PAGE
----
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A Date that Still Lives in Infamy 77 Years Later

A Date that Still Lives in Infamy 77 Years Later
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By David E. Hubler
Contributor, InMilitary

The following excerpts come from “The Nats and the Grays How Baseball in the Nation’s Capital Survived WWII and Changed the Game Forever” by David E. Hubler and Joshua H. Drazen published by Roman & Littlefield Publishers and used by permission of the authors.

War came to America when major league baseball was in its winter hibernation and diamonds had given way to gridirons. It came at the hands of a nation that loved baseball almost as much as the United States and whose gift of 3,000 cherry trees in 1912 had become an icon in the nation’s capital.

Now, on that cold, blustery Sunday afternoon, December 7, Griffith Stadium was hosting the final professional football game of the season between the Washington Redskins and the Philadelphia Eagles. Kickoff was scheduled for 2 p.m.

By that time the Japanese attack on Pearl Harbor had already begun. As writer S.L. Price recalled in a 1999 Sports Illustrated article, “Bombs had already fallen on the U.S. fleet, men had died, war had come. In the stands no one knew.” AP sportswriter Pat O’Brien was among the all-male press corps preparing to recount the details of a meaningless game on a winter afternoon.

Just prior to the kickoff, O’Brien received a curt wire instruction from New York: keep the story short. When O’Brien queried the odd order, he received a second, less enigmatic message: “The Japanese have kicked off. War now!” Redskins owner George Preston Marshall promptly forbade the PA announcer from informing the 27,000 fans of the attack on the lame excuse that it would distract them from the game. But he couldn’t silence the many ensuing PA announcements that soon cascaded down on the near-frozen field, calling service personnel by name to report immediately to their duty stations.

As former Redskins quarterback Sammy Baugh later told Price, “We didn’t know what the hell was going on. I had never heard that many announcements one right after another. We felt something was up but we kept playing.” [Tragically, for Eagles halfback Nick Basca, the game was his pro football finale. Basca enlisted in the army three days later. He was killed in action in France when a mortar shell tore through the tank he was driving on November 11, 1944, then called Armistice Day, commemorating the day when the guns of the First World War fell silent.]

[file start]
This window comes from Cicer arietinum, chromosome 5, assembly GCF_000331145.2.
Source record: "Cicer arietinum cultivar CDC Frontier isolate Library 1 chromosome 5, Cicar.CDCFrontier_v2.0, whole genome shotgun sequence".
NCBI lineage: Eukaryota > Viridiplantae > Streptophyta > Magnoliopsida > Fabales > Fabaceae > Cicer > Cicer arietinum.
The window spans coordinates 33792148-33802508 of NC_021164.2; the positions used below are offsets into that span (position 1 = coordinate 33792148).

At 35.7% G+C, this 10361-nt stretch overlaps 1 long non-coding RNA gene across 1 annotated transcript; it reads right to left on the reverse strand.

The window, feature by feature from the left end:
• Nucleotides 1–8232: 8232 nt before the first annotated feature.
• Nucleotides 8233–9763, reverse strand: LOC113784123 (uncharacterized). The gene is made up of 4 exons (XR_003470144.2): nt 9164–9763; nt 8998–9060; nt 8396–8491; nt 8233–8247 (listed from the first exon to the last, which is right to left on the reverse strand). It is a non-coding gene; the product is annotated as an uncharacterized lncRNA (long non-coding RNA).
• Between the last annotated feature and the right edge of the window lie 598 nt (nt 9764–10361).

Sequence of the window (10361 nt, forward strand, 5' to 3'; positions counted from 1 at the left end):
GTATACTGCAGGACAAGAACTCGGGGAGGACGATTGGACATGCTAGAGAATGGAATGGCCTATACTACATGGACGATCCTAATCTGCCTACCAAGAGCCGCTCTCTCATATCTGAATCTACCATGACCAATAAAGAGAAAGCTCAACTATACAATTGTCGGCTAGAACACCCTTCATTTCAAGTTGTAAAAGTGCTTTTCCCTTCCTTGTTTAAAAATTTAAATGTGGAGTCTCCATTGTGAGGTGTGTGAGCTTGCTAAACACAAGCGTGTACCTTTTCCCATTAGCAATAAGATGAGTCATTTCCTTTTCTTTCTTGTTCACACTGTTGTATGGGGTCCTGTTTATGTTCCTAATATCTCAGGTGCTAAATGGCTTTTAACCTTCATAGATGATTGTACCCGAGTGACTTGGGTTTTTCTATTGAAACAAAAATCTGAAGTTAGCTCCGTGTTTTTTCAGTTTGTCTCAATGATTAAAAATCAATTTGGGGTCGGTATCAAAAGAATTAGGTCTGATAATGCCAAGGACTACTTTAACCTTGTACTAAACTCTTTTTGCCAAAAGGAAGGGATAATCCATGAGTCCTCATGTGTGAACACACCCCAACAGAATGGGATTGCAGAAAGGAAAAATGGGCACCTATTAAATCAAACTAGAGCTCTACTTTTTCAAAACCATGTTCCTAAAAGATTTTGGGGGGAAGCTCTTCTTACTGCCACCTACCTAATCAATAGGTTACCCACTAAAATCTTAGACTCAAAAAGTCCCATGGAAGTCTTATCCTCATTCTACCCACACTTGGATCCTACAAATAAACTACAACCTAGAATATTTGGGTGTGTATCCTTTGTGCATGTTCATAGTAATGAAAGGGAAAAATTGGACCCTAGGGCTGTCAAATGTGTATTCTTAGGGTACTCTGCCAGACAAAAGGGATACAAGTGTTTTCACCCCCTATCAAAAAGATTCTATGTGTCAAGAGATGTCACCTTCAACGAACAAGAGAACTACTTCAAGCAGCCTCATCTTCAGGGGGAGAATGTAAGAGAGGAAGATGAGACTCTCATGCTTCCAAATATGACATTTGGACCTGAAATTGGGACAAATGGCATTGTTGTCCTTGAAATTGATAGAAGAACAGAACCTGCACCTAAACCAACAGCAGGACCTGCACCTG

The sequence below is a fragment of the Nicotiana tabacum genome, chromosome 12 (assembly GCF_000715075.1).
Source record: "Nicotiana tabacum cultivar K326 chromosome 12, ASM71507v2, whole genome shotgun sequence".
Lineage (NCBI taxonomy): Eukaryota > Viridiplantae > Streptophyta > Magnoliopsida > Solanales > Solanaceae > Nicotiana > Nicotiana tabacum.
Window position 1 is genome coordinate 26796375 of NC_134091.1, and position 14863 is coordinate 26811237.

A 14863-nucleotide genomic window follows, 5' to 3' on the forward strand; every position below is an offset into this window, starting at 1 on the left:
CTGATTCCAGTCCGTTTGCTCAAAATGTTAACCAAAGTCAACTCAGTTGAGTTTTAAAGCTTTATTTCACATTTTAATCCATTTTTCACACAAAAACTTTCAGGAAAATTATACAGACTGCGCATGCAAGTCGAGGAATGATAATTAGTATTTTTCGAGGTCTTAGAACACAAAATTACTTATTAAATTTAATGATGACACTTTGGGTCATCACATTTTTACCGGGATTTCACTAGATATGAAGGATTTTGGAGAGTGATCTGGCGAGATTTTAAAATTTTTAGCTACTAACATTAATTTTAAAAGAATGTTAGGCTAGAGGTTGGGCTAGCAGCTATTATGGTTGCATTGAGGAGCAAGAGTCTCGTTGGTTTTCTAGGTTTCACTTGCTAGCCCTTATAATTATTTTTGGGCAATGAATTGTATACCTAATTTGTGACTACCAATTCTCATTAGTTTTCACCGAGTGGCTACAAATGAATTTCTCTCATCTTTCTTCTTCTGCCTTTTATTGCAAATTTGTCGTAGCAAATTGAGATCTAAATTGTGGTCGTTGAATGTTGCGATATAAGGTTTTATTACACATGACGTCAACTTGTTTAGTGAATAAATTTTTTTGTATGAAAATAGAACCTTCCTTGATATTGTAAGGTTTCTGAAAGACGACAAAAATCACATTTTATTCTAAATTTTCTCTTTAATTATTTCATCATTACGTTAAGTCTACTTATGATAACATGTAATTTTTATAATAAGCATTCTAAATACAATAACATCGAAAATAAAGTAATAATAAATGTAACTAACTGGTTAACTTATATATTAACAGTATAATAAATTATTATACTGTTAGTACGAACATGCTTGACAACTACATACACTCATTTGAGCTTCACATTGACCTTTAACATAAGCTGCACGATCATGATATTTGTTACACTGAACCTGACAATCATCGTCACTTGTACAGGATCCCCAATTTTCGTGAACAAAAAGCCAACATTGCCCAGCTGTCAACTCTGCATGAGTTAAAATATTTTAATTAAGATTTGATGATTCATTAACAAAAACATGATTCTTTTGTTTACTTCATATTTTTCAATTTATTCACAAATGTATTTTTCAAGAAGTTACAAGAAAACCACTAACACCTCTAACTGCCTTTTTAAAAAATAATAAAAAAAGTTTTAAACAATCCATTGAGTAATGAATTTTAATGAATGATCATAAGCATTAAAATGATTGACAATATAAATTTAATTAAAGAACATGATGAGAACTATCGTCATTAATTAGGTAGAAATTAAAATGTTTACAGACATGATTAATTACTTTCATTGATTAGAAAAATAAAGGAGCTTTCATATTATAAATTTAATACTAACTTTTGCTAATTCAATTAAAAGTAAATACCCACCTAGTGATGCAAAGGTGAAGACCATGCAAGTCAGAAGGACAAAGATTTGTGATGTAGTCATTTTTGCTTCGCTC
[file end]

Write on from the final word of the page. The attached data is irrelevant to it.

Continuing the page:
In New York City, a similar scene was unfolding. The pro football New York Giants were hosting the football Brooklyn Dodgers at the Polo Grounds in Manhattan. Early in the first half the PA announcer intoned, “Attention, please. Here is an urgent message: Will Col. William J. Donovan call Operator 19 in Washington immediately,” recalled New York Times sportswriter Dave Anderson in an article written on the 50th anniversary of the Pearl Harbor attack. [Donovan had recently returned from a mission to England where President Roosevelt had sent him to assess the mood of the British people and government who were fiercely fighting the Nazi war machine.  When the U.S. entered the war just after the Pearl Harbor attack, Donovan was named head of the Office of Strategic Services, the predecessor of the CIA.]

At the same time, the 16 owners of the Major League baseball clubs were opening their annual winter meeting at the Palmer House Hotel in Chicago. In the aftermath of the attack on Pearl Harbor, the baseball owners became “a strangely subdued group and, while the feeling prevailed that the show must go on, all seemed cognizant of the fact that vast changes in the game’s general conduct were in prospect,” New York Times sportswriter John Drebinger reported from Chicago.

Indeed they were, as were so many other changes in American life.

About the Author

David E. Hubler brings a variety of government, journalism and teaching experience to his position as a Quality Assurance Editor at APUS. David’s professional background includes serving as a senior editor at CIA and the Voice of America. He has also been a managing editor for several business-to-business and business-to-government publishing companies. David has taught high school English in Connecticut and at Northern Virginia Community College. He has a master’s degree for Teachers of English from the University of New Hampshire and a B.A. in English from New York University. In March 2017, Rowman & Littlefield published the paperback edition of David’s latest book, “The Nats and the Grays, How Baseball in the Nation’s Capital Survived WWII and Changed the Game Forever.”

 

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